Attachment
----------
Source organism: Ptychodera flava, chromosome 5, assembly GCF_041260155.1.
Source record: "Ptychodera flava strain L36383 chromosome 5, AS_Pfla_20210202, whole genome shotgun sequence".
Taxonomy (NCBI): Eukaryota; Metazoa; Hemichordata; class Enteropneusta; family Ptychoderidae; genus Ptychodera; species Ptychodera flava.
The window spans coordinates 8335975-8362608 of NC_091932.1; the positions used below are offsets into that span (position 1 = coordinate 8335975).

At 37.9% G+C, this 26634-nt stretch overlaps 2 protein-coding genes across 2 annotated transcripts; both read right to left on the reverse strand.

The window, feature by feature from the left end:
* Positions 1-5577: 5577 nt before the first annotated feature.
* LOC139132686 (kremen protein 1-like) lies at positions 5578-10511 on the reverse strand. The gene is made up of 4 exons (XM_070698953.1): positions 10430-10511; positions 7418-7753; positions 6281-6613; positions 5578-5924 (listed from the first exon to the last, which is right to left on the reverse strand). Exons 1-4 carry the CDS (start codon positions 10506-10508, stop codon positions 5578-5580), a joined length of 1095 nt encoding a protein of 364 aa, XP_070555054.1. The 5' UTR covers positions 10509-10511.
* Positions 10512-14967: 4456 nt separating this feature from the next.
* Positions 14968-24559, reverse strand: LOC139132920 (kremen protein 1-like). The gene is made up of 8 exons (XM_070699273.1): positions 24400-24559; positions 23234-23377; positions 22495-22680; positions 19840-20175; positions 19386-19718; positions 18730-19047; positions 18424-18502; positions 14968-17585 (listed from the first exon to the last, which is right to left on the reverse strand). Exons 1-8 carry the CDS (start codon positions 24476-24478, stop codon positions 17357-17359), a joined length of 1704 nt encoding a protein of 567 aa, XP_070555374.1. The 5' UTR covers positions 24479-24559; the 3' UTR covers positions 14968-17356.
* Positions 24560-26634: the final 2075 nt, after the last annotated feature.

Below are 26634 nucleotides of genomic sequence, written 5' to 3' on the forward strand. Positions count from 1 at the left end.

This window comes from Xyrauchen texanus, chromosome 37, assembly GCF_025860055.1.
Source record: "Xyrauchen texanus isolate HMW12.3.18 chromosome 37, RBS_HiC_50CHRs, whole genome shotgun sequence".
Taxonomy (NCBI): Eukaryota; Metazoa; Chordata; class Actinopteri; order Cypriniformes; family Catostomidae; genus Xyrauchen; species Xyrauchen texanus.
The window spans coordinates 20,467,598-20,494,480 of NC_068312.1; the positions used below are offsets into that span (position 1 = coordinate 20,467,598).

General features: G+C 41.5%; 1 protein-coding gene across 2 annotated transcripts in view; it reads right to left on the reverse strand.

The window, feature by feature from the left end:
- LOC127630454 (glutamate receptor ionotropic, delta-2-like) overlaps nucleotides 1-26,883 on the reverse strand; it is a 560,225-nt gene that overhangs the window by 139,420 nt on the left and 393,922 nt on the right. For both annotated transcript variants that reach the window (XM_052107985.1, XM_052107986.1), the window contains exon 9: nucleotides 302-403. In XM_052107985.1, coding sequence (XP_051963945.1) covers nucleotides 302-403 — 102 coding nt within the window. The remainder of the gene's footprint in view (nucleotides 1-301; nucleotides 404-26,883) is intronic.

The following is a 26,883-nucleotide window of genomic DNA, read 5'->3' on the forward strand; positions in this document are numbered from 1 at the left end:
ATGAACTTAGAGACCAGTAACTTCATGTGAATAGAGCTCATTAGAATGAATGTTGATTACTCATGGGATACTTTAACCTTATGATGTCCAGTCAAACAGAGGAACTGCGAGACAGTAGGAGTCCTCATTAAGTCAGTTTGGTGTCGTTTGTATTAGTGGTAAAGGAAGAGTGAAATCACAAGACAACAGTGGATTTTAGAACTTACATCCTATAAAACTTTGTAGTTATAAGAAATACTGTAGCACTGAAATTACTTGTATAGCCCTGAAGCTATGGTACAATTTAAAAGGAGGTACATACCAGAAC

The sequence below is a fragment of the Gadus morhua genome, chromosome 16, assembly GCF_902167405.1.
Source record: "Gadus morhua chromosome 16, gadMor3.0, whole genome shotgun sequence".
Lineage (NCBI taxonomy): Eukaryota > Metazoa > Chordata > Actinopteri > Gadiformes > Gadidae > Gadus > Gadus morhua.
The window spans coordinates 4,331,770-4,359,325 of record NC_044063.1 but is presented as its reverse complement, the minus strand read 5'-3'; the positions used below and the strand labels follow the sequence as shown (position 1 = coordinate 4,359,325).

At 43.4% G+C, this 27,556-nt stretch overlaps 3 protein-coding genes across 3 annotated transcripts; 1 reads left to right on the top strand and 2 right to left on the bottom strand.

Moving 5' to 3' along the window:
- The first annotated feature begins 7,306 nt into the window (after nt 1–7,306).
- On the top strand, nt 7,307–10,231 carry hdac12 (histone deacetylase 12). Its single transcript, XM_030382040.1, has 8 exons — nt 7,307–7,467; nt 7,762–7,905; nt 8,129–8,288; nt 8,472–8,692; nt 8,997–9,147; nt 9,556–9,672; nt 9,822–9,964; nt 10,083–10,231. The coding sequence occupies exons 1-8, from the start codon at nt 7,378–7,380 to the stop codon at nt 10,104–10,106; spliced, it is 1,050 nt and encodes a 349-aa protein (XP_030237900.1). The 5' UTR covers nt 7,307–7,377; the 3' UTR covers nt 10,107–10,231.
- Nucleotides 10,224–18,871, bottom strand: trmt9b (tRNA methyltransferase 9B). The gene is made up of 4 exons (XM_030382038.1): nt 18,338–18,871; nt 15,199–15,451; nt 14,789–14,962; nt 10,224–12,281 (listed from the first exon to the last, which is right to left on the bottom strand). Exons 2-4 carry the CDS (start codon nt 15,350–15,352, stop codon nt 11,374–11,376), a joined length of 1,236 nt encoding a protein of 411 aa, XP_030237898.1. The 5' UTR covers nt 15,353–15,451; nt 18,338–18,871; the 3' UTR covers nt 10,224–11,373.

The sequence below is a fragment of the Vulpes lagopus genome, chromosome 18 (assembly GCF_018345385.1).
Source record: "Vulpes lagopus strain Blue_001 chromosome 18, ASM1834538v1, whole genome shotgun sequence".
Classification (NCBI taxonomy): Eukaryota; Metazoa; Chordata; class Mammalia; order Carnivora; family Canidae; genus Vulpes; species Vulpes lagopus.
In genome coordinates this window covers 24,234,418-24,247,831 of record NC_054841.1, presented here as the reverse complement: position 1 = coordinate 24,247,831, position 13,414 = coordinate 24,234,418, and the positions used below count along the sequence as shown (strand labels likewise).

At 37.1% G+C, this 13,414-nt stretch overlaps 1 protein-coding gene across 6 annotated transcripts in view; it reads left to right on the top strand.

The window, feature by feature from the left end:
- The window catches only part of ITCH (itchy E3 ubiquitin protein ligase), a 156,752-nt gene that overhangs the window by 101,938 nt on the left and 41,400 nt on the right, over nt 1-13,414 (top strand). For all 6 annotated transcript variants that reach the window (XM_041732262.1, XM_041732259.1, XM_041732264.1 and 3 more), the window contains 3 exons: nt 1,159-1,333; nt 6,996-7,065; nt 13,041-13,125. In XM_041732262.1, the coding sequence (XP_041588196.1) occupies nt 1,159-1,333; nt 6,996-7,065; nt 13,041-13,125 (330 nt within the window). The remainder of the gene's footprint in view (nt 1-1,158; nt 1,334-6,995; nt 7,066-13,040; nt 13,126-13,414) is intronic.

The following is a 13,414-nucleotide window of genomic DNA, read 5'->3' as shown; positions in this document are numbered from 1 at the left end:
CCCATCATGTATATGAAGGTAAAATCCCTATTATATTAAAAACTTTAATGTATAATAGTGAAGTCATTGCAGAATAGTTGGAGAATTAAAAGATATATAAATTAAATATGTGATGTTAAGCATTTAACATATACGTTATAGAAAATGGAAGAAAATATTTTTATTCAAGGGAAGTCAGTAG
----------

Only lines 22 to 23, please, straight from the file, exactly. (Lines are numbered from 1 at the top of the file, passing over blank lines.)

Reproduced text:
The sequence below is a fragment of the Gadus morhua genome, chromosome 16, assembly GCF_902167405.1.
Source record: "Gadus morhua chromosome 16, gadMor3.0, whole genome shotgun sequence".